Scheme sponsor and actuaries expected to challenge investment consultants, CMA finds

Almost half of investment consultancy clients state that the scheme sponsor is “very important” in questioning their investment consultant, the Competition and Markets Authority has found.

According to the CMA’s Investment Consultants Market Investigation - working paper on trustee engagement, 49 per cent of respondents think that the scheme sponsor is very important in scrutinising and challenging their investment consultant, while 42 per cent also stated that the scheme actuary is very important in doing so also.

The CMA assessed trustee engagement on four indicators including: switching, tendering and/or switching, undertaking a formal review of fees and/or quality, and undertaking an external review of fees and/or quality.

The consultative working paper indicated that defined contribution schemes appear to be considerably less engaged than average. For example, the rate of switching for DC schemes among investment consultancy clients is 16 per cent in comparison to an average of 27 per cent. Furthermore, the rate of switching or tendering is 29 per cent, compared to an average of 41 per cent.

The CMA noted that the size of the scheme can also be an indicator of engagement. Smaller schemes are less likely than average to have undertaken a formal review of fees and/or quality, while large schemes are significantly more likely than average.

In addition, large schemes are also more likely than average to have undertaken at least one of the four indicators assessed by the CMA.

Comparing the four indicators of engagement in investment consultancy and fiduciary management, the CMA’s survey found that levels of engagement are lower for fiduciary management on each indicator.

Between the two, the CMA noted that the time and cost of switching provider is generally much greater in fiduciary management than investment consultancy. While fiduciary management switching could take a number of months and costs in the range of 0.1 per cent to 0.5 per cent of AUM, it is understood that the upfront cost and timing for switching investment consultancy services are minimal. However, these can vary dependent on the client, it added.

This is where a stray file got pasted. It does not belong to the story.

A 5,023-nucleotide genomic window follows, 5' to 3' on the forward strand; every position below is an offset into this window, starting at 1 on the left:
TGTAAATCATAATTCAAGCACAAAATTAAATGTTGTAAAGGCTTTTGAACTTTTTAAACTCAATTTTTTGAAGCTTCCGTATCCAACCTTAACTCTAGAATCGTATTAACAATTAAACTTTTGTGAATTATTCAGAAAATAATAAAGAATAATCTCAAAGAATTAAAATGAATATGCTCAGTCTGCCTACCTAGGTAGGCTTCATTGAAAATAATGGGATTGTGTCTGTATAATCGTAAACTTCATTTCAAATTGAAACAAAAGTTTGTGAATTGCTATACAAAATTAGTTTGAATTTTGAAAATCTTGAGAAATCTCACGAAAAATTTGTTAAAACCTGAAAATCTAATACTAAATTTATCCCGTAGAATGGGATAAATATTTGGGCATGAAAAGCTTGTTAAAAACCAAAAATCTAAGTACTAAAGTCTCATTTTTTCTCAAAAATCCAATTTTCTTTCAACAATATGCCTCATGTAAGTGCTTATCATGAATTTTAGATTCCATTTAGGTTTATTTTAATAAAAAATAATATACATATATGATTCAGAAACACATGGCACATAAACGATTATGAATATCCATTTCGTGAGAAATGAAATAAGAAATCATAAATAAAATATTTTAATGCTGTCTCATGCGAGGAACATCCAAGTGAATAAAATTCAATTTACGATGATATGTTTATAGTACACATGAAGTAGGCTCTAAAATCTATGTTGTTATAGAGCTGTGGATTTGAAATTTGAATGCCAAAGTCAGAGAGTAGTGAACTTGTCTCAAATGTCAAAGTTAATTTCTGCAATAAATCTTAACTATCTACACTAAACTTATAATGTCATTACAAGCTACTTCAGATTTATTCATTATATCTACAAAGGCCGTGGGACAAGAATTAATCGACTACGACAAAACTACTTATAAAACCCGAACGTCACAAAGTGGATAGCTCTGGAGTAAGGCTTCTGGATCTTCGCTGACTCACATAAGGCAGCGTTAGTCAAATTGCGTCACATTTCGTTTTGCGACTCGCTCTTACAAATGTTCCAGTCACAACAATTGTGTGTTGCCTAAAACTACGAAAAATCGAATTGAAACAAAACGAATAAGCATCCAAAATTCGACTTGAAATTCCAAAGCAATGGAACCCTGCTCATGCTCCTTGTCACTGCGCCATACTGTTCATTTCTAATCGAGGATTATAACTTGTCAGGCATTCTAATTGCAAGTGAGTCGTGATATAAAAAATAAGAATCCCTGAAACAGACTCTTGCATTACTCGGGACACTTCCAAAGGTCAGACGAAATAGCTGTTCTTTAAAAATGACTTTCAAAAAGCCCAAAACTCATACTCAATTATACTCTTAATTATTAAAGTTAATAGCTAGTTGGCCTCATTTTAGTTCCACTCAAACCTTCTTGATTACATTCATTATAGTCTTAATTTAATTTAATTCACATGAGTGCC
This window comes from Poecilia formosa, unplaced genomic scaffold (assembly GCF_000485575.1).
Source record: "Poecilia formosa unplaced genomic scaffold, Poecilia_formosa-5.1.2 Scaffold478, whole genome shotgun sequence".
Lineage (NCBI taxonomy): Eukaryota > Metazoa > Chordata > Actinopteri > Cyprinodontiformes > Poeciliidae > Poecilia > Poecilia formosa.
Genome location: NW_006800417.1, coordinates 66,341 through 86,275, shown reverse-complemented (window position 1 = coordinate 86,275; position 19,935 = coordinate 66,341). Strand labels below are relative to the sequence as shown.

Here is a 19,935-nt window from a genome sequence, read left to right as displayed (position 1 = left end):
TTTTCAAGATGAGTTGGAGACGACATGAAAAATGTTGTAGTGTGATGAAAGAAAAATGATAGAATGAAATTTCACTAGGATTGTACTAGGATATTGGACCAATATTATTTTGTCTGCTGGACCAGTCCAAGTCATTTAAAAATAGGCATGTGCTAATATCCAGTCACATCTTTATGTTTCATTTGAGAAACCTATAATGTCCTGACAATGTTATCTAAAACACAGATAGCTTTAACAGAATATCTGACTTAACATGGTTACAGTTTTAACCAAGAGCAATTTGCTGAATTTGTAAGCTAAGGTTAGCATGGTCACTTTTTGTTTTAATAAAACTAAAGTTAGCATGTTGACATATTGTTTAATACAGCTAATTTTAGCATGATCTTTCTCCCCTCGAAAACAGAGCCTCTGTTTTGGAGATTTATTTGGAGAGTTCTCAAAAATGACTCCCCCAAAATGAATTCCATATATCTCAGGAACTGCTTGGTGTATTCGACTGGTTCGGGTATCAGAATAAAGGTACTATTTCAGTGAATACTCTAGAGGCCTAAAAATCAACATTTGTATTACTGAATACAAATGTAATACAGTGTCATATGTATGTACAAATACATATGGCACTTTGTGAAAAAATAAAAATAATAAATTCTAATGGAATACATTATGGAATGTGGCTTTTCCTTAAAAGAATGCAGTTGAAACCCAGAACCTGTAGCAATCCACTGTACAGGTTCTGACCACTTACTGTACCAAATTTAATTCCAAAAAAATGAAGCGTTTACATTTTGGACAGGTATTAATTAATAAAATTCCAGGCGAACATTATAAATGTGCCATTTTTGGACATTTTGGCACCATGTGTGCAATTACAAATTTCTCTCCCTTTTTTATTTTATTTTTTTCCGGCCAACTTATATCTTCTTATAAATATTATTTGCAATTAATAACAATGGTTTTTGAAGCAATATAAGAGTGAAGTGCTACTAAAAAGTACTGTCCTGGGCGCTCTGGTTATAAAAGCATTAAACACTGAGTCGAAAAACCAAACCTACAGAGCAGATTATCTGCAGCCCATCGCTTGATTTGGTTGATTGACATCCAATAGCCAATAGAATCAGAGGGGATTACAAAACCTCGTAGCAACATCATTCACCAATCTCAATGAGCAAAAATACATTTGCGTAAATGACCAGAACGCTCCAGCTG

Moreover, the body also found evidence that schemes with an investment sub-committee are more engaged than average. These schemes are more likely than average to have undertaken a formal review of fees and/or quality and at least one of the four indicators.

Nonetheless, the paper notes that it is “difficult to draw conclusions” from its results as fiduciary management is still a relatively new and emerging service. As many schemes have only recently invested in fiduciary management, it expects that measures of engagement like tendering or switching will be lower.

The CMA concluded: “We acknowledge that switching and tendering rates are not the only measures of engagement, and that low switching rates are not necessarily indicative of low engagement.

“In addition to these ‘headline’ indicators of engagement, we have therefore also considered broader measures of engagement such as whether trustees are able to scrutinise and challenge the investment advice they receive, and the role played by other stakeholders such as the scheme sponsor.”

The CMA has welcomed addition evidence and views on its analysis in the working paper.

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